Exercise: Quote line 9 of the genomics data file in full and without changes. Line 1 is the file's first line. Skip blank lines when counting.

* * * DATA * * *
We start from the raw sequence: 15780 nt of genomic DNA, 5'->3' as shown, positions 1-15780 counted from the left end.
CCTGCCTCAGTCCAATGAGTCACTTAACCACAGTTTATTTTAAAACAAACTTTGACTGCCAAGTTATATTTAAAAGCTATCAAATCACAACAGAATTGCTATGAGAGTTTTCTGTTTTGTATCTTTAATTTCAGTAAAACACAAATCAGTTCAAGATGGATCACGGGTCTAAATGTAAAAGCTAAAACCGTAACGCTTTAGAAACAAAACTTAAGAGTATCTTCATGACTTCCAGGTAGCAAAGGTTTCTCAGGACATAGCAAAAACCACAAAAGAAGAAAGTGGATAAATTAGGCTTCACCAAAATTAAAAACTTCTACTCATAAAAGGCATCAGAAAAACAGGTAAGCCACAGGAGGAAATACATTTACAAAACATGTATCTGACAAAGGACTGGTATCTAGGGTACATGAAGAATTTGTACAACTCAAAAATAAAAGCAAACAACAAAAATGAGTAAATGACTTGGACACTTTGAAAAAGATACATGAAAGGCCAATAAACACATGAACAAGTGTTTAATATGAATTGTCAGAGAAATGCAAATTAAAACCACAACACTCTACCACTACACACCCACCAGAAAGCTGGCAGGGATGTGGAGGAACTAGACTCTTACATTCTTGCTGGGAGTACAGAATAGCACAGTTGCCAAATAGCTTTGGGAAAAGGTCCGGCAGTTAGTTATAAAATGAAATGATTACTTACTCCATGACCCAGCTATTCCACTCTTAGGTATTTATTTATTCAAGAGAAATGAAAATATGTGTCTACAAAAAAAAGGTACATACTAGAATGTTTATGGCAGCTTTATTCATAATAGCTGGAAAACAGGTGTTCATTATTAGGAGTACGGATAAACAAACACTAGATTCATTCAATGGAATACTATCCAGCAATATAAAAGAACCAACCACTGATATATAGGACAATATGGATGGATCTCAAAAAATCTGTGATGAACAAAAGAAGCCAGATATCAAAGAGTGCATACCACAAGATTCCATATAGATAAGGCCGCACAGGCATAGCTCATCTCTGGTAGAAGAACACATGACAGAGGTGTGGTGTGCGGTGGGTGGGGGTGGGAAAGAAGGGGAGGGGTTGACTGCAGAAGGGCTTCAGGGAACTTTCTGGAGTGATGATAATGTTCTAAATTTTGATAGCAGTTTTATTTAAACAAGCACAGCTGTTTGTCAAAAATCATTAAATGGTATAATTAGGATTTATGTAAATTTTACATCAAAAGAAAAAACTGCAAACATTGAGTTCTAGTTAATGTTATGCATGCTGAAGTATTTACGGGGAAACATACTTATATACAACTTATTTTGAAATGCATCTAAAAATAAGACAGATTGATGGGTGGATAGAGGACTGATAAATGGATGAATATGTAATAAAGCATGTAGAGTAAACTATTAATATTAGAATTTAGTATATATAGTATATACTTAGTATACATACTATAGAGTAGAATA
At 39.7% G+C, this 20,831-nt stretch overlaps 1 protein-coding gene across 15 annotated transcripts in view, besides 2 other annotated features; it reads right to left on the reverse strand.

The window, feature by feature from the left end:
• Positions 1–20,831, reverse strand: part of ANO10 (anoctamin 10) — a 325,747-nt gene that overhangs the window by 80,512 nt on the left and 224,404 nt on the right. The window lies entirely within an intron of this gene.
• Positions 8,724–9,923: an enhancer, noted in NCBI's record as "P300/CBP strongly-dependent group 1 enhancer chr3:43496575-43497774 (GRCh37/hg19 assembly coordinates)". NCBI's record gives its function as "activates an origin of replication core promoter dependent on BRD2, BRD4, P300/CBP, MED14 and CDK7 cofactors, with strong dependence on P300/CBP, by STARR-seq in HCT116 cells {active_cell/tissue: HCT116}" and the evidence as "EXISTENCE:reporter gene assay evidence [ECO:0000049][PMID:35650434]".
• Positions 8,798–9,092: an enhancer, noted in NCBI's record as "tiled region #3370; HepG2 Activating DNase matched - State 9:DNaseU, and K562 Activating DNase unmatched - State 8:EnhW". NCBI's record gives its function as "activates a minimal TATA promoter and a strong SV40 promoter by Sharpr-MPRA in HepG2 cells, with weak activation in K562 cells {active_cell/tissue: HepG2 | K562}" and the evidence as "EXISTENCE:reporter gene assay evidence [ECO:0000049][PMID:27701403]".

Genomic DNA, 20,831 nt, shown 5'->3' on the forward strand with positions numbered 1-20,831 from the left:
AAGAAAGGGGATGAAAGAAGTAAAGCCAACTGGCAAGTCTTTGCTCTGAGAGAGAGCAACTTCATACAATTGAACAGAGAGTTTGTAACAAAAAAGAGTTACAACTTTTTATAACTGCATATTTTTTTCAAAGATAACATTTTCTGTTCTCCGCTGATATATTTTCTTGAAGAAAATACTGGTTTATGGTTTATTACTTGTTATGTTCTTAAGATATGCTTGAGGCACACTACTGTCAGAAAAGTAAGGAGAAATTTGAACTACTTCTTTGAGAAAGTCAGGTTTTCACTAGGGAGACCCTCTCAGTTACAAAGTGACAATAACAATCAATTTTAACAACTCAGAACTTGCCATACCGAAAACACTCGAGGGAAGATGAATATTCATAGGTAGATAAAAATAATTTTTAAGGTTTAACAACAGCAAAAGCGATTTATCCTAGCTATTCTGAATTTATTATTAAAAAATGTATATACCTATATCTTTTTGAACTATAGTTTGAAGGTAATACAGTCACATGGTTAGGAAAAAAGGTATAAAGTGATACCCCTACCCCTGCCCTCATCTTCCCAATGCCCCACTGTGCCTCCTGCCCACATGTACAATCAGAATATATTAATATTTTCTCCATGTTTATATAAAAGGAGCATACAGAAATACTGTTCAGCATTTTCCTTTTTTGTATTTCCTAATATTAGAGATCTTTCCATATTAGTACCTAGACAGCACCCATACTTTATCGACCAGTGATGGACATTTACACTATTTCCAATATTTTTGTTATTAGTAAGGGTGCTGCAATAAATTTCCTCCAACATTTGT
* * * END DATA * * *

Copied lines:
AAGAAAGGGGATGAAAGAAGTAAAGCCAACTGGCAAGTCTTTGCTCTGAGAGAGAGCAACTTCATACAATTGAACAGAGAGTTTGTAACAAAAAAGAGTTACAACTTTTTATAACTGCATATTTTTTTCAAAGATAACATTTTCTGTTCTCCGCTGATATATTTTCTTGAAGAAAATACTGGTTTATGGTTTATTACTTGTTATGTTCTTAAGATATGCTTGAGGCACACTACTGTCAGAAAAGTAAGGAGAAATTTGAACTACTTCTTTGAGAAAGTCAGGTTTTCACTAGGGAGACCCTCTCAGTTACAAAGTGACAATAACAATCAATTTTAACAACTCAGAACTTGCCATACCGAAAACACTCGAGGGAAGATGAATATTCATAGGTAGATAAAAATAATTTTTAAGGTTTAACAACAGCAAAAGCGATTTATCCTAGCTATTCTGAATTTATTATTAAAAAATGTATATACCTATATCTTTTTGAACTATAGTTTGAAGGTAATACAGTCACATGGTTAGGAAAAAAGGTATAAAGTGATACCCCTACCCCTGCCCTCATCTTCCCAATGCCCCACTGTGCCTCCTGCCCACATGTACAATCAGAATATATTAATATTTTCTCCATGTTTATATAAAAGGAGCATACAGAAATACTGTTCAGCATTTTCCTTTTTTGTATTTCCTAATATTAGAGATCTTTCCATATTAGTACCTAGACAGCACCCATACTTTATCGACCAGTGATGGACATTTACACTATTTCCAATATTTTTGTTATTAGTAAGGGTGCTGCAATAAATTTCCTCCAACATTTGT